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Team Owner Juncos Continues Dream Year at IMS by Racing in SCCA Runoffs

Ricardo Juncos’ magic carpet ride in 2017 at the Indianapolis Motor Speedway will take another dimension this week and weekend.

Open-wheel racing team owner Juncos is driving in the Spec Miata class in the SCCA National Championship Runoffs Sept. 25-Oct. 1 at IMS, just five months after he saw two cars from his Juncos Racing compete in the Indianapolis 500 presented by PennGrade Motor Oil for the first time. Sebastian Saavedra finished 15th and Spencer Pigot 18th, with both cars running at the finish.

Competing in the Runoffs is the culmination of a hectic dream season for Argentina native Juncos, 42. Besides fielding two cars in the Indy 500, Kyle Kaiser drove to the Indy Lights Presented by Cooper Tires championship in a Juncos entry, and Victor Franzoni won the Pro Mazda Presented by Cooper Tires title for Indianapolis-based Juncos Racing. The team also is exploring opportunities to field a full-time Verizon IndyCar Series effort in 2018.

“When I found out the Runoffs were at Indy, I said, ‘OK, somehow I’ve got to do it,’” Juncos said. “So I was able to do the three (SCCA) races while I was doing everything else, the Indy 500 and the other two teams and everything else. But I didn’t want to miss the opportunity to do the Runoffs.”

Juncos qualified for the Runoffs by competing in SCCA events this year at Homestead-Miami Speedway, Sebring International Raceway and Road America in his 2000 Mazda Miata.

The return to racing was welcome for Juncos, who competed in karting and Formula Renault in his native Argentina before funding ran out. He then worked for other racing teams in Argentina until forming his kart team in Buenos Aires in 1997.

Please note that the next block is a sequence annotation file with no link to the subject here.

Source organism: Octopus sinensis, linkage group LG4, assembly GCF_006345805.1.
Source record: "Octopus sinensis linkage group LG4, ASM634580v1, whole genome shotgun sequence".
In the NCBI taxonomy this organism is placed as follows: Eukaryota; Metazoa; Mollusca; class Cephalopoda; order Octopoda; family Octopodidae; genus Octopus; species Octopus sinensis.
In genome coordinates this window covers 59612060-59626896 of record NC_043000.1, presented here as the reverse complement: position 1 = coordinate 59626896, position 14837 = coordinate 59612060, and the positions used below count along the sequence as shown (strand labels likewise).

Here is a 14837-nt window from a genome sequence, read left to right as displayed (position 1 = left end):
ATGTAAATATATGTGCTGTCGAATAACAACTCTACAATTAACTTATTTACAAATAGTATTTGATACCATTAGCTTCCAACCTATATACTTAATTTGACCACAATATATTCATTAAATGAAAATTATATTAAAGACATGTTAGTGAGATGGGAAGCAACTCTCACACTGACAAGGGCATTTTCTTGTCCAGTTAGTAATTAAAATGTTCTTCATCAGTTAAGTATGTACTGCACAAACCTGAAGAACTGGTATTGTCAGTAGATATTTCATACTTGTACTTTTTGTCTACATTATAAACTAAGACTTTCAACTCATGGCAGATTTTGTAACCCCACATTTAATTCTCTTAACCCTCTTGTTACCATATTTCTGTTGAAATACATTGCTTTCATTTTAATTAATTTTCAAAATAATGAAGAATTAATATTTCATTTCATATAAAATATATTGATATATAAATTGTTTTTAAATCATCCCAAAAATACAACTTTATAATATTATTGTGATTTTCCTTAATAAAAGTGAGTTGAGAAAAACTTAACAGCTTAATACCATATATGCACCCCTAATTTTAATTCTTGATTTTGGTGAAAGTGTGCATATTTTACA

Juncos moved to America in September 2003 to continue his full-service karting team. Success in karting paved a path for Juncos Racing to grow into one of the premier teams in North American open-wheel training series.

But sacrifices needed to be made as Juncos built his team into a powerhouse. He bought the Miata about seven years ago but only has raced it four or five times due to his race team responsibilities and raising a family. Juncos and his wife have a son.

Still, Juncos felt at home back in the cockpit of a race car as his driving schedule increased in frequency and urgency this season to qualify for the Runoffs’ debut at IMS.

“It was OK,” he said. “Rusty, of course. I’m 42. I came here at 27. It’s a big difference.

“But in practice (last weekend), there were 47 Spec Miatas in my group, and I was P5 in testing. I would love to learn, love to get better.

“I like it. I never stopped racing because I wanted to stop. I was forced to by life situations. Any time I can have the chance to be in the race car, I’m in the race car.”

It’s common to hear modern racing drivers, who face numerous sponsor, media and fan commitments at the racetrack, to claim they’re most relaxed when strapped into a car and dicing at 220 mph. It’s no different for Juncos when he climbs into his Miata.

“I feel way more nervous and way more tension when somebody else is driving,” Juncos said. “When my team is in action, it’s a lot for me. But now that I’m driving, I take it easy and I don’t get nervous.”

Juncos has gained respect in the IndyCar, Indy Lights and Pro Mazda paddocks for his humility, dedication and professionalism. That ethos also extends to his SCCA Miata team.

He does not pull any Juncos Racing members from the team’s shop in Speedway, less than a mile from IMS, to work on his car at SCCA events. In fact, he either works on the car alone at SCCA races or has one crew member, his 12-year-old son, Leandro, who also is an avid kart racer and soccer player.

“I don’t want to distract my racing team as a business or in a professional way,” Juncos said. “If I’m not racing myself, I’m either with a go-kart with my son or he plays soccer, so I’m always with him.”

With his stuffed schedule of running multiple full-time Mazda Road to Indy efforts and a two-car Indianapolis 500 entry, one might wonder why Juncos doesn’t spend his rare weekends off away from the track.

It’s simple: Racing is more than just a job for Ricardo Juncos.

“The way I see racing is a way to live,” he said. “For me, I’m never tired of racing. My wife offers big support, so we have an RV and go in that (to races) every time we can. Maybe somebody else is wanting to be at home while I’m in the race shop or at races.

“The day has 24 hours for everybody. But I never stop. That’s why every day I wake up anxious to do what I have to do that day. I live very intense, very intense. Everything I do has to be 110 percent, whatever I do.”

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